"We had three inbound aircraft at the time," he said. "We're lucky it's May and there is lots of light."
At the time of the power outage on May 6, weather conditions were deteriorating, further heightening concern at the airport.
"It's Murphy's Law, when everything bad that can happen does," he said.
Peterson's main concern is the terminal is not hooked up to an emergency power generator.
In the event of a power failure the Cambridge Bay Community Aerodrome Radio Station (CARS), which delivers flight control and weather services, would lose contact with aircraft.
Power outages do not affect runway lights and navigational instruments at the airport, however.
"There is emergency power at the airport but NavCanada has deemed it unnecessary to connect it to the airport terminal," said Peterson.
Richard Mackenzie, with the Nunavut government's airport division in Ottawa, said aircraft heading to Cambridge Bay last Tuesday were not at risk.
"When a CARS station loses power an uninterruptible battery pack kicks in for 20 to 30 minutes," he said.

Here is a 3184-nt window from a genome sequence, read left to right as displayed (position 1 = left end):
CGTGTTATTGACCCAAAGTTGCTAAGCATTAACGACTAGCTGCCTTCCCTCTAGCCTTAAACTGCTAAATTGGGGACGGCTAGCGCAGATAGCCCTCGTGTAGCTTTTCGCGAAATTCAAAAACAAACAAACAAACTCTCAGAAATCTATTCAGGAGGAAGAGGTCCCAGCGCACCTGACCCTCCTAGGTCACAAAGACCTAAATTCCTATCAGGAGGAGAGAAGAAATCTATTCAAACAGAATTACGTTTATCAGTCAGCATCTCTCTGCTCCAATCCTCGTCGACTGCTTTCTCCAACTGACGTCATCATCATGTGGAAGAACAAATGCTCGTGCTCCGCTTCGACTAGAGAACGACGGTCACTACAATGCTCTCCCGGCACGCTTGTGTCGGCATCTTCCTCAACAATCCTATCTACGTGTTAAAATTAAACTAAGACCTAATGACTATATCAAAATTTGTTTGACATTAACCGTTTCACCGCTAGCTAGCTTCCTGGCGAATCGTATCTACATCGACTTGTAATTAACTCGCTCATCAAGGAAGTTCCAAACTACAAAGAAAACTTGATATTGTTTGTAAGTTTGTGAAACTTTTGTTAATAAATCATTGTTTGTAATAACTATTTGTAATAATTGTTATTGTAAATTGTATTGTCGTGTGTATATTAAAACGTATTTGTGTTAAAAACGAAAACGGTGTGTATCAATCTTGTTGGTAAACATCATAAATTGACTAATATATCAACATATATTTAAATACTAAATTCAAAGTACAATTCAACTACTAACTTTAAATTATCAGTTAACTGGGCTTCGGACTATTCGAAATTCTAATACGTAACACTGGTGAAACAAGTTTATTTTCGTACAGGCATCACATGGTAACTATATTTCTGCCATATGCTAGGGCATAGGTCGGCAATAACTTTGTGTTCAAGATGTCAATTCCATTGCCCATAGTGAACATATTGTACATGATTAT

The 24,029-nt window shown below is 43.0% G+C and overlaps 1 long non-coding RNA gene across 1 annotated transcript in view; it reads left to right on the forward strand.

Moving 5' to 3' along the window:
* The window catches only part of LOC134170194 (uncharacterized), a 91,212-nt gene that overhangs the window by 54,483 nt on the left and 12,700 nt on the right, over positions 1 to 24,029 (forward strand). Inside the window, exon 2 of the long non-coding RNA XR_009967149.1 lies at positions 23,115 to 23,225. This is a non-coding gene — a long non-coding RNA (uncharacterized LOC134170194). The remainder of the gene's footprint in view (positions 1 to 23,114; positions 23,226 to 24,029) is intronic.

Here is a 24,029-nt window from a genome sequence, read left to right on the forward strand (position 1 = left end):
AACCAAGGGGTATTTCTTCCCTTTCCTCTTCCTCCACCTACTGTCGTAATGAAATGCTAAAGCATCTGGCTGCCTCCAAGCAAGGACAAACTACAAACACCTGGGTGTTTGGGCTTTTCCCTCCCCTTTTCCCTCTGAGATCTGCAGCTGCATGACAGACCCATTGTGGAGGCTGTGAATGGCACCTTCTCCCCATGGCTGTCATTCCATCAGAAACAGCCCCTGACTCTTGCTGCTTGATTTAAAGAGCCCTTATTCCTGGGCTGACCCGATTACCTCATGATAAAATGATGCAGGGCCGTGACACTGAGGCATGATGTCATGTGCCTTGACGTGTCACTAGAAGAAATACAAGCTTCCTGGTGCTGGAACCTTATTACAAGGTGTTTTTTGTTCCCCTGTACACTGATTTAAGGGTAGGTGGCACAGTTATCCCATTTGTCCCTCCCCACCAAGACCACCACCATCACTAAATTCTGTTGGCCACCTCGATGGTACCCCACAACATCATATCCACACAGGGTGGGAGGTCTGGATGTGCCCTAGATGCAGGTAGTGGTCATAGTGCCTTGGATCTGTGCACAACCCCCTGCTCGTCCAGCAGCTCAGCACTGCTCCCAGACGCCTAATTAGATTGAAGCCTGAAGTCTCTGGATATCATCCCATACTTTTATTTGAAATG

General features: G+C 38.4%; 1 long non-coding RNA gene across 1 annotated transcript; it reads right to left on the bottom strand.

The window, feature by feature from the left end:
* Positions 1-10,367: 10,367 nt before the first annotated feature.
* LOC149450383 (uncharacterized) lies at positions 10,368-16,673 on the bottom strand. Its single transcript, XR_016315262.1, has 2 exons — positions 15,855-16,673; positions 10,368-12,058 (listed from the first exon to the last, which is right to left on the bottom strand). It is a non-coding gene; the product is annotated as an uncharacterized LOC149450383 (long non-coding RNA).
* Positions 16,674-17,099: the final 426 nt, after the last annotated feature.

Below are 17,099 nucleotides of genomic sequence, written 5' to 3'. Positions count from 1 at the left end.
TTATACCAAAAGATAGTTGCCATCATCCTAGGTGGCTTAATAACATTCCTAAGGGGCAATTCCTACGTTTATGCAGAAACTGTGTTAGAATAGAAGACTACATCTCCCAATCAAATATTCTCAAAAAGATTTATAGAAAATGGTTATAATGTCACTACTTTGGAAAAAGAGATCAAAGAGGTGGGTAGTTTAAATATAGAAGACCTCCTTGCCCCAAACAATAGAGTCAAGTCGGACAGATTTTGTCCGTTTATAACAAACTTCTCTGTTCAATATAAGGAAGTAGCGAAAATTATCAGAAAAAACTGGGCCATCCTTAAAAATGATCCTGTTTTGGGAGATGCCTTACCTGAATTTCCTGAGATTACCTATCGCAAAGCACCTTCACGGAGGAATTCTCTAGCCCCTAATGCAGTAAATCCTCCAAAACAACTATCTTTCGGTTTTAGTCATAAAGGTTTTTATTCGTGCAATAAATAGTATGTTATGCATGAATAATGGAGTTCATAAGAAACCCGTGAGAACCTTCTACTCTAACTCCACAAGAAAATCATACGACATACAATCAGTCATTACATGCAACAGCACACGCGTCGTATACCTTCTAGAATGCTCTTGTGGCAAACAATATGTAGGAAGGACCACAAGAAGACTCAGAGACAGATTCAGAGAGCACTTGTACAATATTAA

During that time the CARS operator broadcasts to local air traffic that will a of contact is imminent due to a power failure.
A call is then made to the air traffic control centre in North Bay, Ont., and all aircraft in the affected area are informed that weather and flight information will be broadcasted from that location.
"That's a redundancy we've built into the system, for safety," said Mackenzie.
"So for incoming flights to lose contact with a CARS sight is not a catastrophe."
Regardless, Mackenzie said, plans are in the works to connect the terminal to emergency power anyway.
"It's not something that is required, we've just decided it is good to have," he said.